Regulatory activity to maintain the status of the independent milk company as a viable competitive force in the milk industry has been a central focus of regulatory policy since the 1930's. Some authorities question the degree of emphasis on preservation under the law, but most feel that there is an important element of protection embodied in regulatory activity affecting the industry. We feel that this aspect of the law is important and is the focus of this article.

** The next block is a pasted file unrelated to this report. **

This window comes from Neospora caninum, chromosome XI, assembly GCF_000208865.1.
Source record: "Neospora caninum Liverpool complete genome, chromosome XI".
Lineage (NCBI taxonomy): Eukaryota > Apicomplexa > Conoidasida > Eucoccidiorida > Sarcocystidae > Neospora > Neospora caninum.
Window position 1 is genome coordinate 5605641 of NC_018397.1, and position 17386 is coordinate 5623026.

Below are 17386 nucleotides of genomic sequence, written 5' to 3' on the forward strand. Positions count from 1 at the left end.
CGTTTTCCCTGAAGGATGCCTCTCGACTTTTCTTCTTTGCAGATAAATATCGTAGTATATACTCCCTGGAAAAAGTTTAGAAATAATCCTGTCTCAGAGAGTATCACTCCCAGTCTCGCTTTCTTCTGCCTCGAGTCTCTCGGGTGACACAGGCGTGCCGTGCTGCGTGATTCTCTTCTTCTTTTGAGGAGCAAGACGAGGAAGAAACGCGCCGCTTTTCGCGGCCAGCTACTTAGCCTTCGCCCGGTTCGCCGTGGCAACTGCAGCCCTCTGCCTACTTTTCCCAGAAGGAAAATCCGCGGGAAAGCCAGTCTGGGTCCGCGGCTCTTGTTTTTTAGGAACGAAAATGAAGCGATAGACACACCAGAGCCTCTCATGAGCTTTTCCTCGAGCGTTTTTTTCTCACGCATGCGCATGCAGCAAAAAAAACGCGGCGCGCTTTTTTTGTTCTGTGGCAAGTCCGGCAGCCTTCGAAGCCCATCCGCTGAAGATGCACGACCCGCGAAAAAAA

Legal protection of the independent dairy is afforded from three sources. The Robinson-Patman Act, which prohibits firms from discriminating in price where the effect may be to substantially lessen competition, has been enforced extensively by the Federal Trade Commission (FTC) on behalf of independent milk companies. For example, of 53 complaints filed by the FTC from June 1950 to June 1964, nine were against dairy companies. Independent firms have protected their own position under the law in treble damage private litigation. As a group, the national and regional dairy concerns have been involved in almost continuous treble damage litigation on charges of discriminatory pricing in recent years.